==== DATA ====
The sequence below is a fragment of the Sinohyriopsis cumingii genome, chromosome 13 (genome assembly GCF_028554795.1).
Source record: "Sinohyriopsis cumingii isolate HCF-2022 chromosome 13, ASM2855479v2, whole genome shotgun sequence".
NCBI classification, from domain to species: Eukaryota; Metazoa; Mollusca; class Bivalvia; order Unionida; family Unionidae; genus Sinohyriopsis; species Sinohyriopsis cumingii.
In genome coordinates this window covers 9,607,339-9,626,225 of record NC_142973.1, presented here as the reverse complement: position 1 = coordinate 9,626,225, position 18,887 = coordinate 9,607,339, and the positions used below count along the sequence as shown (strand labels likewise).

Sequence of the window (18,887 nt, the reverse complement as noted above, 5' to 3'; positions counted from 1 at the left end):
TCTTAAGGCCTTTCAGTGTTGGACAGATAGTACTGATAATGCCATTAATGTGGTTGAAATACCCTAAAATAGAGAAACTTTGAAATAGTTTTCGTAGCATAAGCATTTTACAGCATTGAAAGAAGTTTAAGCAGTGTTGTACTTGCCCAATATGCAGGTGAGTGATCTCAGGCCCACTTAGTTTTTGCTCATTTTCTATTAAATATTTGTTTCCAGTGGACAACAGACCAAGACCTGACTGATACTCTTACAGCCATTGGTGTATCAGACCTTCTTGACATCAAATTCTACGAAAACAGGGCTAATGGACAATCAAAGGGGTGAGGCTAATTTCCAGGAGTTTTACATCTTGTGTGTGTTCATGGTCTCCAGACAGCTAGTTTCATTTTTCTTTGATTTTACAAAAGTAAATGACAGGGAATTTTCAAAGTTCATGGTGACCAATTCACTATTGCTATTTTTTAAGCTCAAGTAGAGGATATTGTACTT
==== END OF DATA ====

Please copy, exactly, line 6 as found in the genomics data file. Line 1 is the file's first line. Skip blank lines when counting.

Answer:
TCTTAAGGCCTTTCAGTGTTGGACAGATAGTACTGATAATGCCATTAATGTGGTTGAAATACCCTAAAATAGAGAAACTTTGAAATAGTTTTCGTAGCATAAGCATTTTACAGCATTGAAAGAAGTTTAAGCAGTGTTGTACTTGCCCAATATGCAGGTGAGTGATCTCAGGCCCACTTAGTTTTTGCTCATTTTCTATTAAATATTTGTTTCCAGTGGACAACAGACCAAGACCTGACTGATACTCTTACAGCCATTGGTGTATCAGACCTTCTTGACATCAAATTCTACGAAAACAGGGCTAATGGACAATCAAAGGGGTGAGGCTAATTTCCAGGAGTTTTACATCTTGTGTGTGTTCATGGTCTCCAGACAGCTAGTTTCATTTTTCTTTGATTTTACAAAAGTAAATGACAGGGAATTTTCAAAGTTCATGGTGACCAATTCACTATTGCTATTTTTTAAGCTCAAGTAGAGGATATTGTACTT